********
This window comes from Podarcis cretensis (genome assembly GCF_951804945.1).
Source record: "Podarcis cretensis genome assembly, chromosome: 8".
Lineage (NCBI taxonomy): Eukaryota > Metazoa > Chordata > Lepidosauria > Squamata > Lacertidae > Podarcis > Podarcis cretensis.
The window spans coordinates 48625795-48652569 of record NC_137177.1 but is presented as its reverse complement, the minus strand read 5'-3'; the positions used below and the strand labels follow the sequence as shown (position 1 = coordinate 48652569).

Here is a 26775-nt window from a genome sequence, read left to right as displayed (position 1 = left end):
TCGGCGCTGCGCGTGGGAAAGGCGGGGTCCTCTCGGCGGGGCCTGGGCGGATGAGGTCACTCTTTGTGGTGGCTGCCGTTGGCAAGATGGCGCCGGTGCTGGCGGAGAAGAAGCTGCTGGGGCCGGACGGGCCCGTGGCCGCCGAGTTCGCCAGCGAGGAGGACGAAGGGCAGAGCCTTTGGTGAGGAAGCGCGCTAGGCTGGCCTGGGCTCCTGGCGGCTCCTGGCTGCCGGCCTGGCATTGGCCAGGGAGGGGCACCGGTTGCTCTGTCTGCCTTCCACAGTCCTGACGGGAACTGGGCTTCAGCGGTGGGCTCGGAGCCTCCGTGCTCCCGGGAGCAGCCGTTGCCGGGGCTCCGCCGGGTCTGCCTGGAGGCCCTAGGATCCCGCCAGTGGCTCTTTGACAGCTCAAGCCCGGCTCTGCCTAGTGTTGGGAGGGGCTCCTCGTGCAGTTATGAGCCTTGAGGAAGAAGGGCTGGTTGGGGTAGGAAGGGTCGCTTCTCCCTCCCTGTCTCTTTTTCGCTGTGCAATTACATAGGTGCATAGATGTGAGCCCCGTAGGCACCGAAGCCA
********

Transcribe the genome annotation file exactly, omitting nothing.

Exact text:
This window comes from Podarcis cretensis (genome assembly GCF_951804945.1).
Source record: "Podarcis cretensis genome assembly, chromosome: 8".
Lineage (NCBI taxonomy): Eukaryota > Metazoa > Chordata > Lepidosauria > Squamata > Lacertidae > Podarcis > Podarcis cretensis.
The window spans coordinates 48625795-48652569 of record NC_137177.1 but is presented as its reverse complement, the minus strand read 5'-3'; the positions used below and the strand labels follow the sequence as shown (position 1 = coordinate 48652569).

Here is a 26775-nt window from a genome sequence, read left to right as displayed (position 1 = left end):
TCGGCGCTGCGCGTGGGAAAGGCGGGGTCCTCTCGGCGGGGCCTGGGCGGATGAGGTCACTCTTTGTGGTGGCTGCCGTTGGCAAGATGGCGCCGGTGCTGGCGGAGAAGAAGCTGCTGGGGCCGGACGGGCCCGTGGCCGCCGAGTTCGCCAGCGAGGAGGACGAAGGGCAGAGCCTTTGGTGAGGAAGCGCGCTAGGCTGGCCTGGGCTCCTGGCGGCTCCTGGCTGCCGGCCTGGCATTGGCCAGGGAGGGGCACCGGTTGCTCTGTCTGCCTTCCACAGTCCTGACGGGAACTGGGCTTCAGCGGTGGGCTCGGAGCCTCCGTGCTCCCGGGAGCAGCCGTTGCCGGGGCTCCGCCGGGTCTGCCTGGAGGCCCTAGGATCCCGCCAGTGGCTCTTTGACAGCTCAAGCCCGGCTCTGCCTAGTGTTGGGAGGGGCTCCTCGTGCAGTTATGAGCCTTGAGGAAGAAGGGCTGGTTGGGGTAGGAAGGGTCGCTTCTCCCTCCCTGTCTCTTTTTCGCTGTGCAATTACATAGGTGCATAGATGTGAGCCCCGTAGGCACCGAAGCCA